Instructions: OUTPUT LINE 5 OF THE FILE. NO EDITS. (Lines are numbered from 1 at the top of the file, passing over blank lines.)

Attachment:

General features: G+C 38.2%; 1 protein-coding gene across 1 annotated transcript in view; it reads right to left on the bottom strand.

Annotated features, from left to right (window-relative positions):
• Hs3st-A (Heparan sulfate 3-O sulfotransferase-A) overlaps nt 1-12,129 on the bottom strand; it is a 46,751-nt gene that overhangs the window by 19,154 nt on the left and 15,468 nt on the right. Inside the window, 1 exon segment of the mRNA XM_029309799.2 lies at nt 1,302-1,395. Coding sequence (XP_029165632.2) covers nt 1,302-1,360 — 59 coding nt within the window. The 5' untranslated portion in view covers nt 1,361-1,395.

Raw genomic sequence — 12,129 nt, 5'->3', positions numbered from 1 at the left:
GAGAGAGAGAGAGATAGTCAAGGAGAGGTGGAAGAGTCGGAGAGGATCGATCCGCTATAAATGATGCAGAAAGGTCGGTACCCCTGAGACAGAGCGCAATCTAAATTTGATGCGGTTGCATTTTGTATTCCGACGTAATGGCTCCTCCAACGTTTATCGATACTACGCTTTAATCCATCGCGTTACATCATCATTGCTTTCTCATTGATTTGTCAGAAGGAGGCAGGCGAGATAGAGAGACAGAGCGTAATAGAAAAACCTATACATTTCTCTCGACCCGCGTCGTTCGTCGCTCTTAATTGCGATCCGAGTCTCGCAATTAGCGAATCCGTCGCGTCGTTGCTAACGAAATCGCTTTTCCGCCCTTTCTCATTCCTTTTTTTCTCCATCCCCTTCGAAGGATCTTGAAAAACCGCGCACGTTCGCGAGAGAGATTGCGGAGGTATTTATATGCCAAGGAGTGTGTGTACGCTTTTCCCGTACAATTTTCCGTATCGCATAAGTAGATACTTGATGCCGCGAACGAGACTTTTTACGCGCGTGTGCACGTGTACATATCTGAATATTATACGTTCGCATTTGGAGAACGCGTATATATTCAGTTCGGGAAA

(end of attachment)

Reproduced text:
GAGAGAGAGAGAGATAGTCAAGGAGAGGTGGAAGAGTCGGAGAGGATCGATCCGCTATAAATGATGCAGAAAGGTCGGTACCCCTGAGACAGAGCGCAATCTAAATTTGATGCGGTTGCATTTTGTATTCCGACGTAATGGCTCCTCCAACGTTTATCGATACTACGCTTTAATCCATCGCGTTACATCATCATTGCTTTCTCATTGATTTGTCAGAAGGAGGCAGGCGAGATAGAGAGACAGAGCGTAATAGAAAAACCTATACATTTCTCTCGACCCGCGTCGTTCGTCGCTCTTAATTGCGATCCGAGTCTCGCAATTAGCGAATCCGTCGCGTCGTTGCTAACGAAATCGCTTTTCCGCCCTTTCTCATTCCTTTTTTTCTCCATCCCCTTCGAAGGATCTTGAAAAACCGCGCACGTTCGCGAGAGAGATTGCGGAGGTATTTATATGCCAAGGAGTGTGTGTACGCTTTTCCCGTACAATTTTCCGTATCGCATAAGTAGATACTTGATGCCGCGAACGAGACTTTTTACGCGCGTGTGCACGTGTACATATCTGAATATTATACGTTCGCATTTGGAGAACGCGTATATATTCAGTTCGGGAAA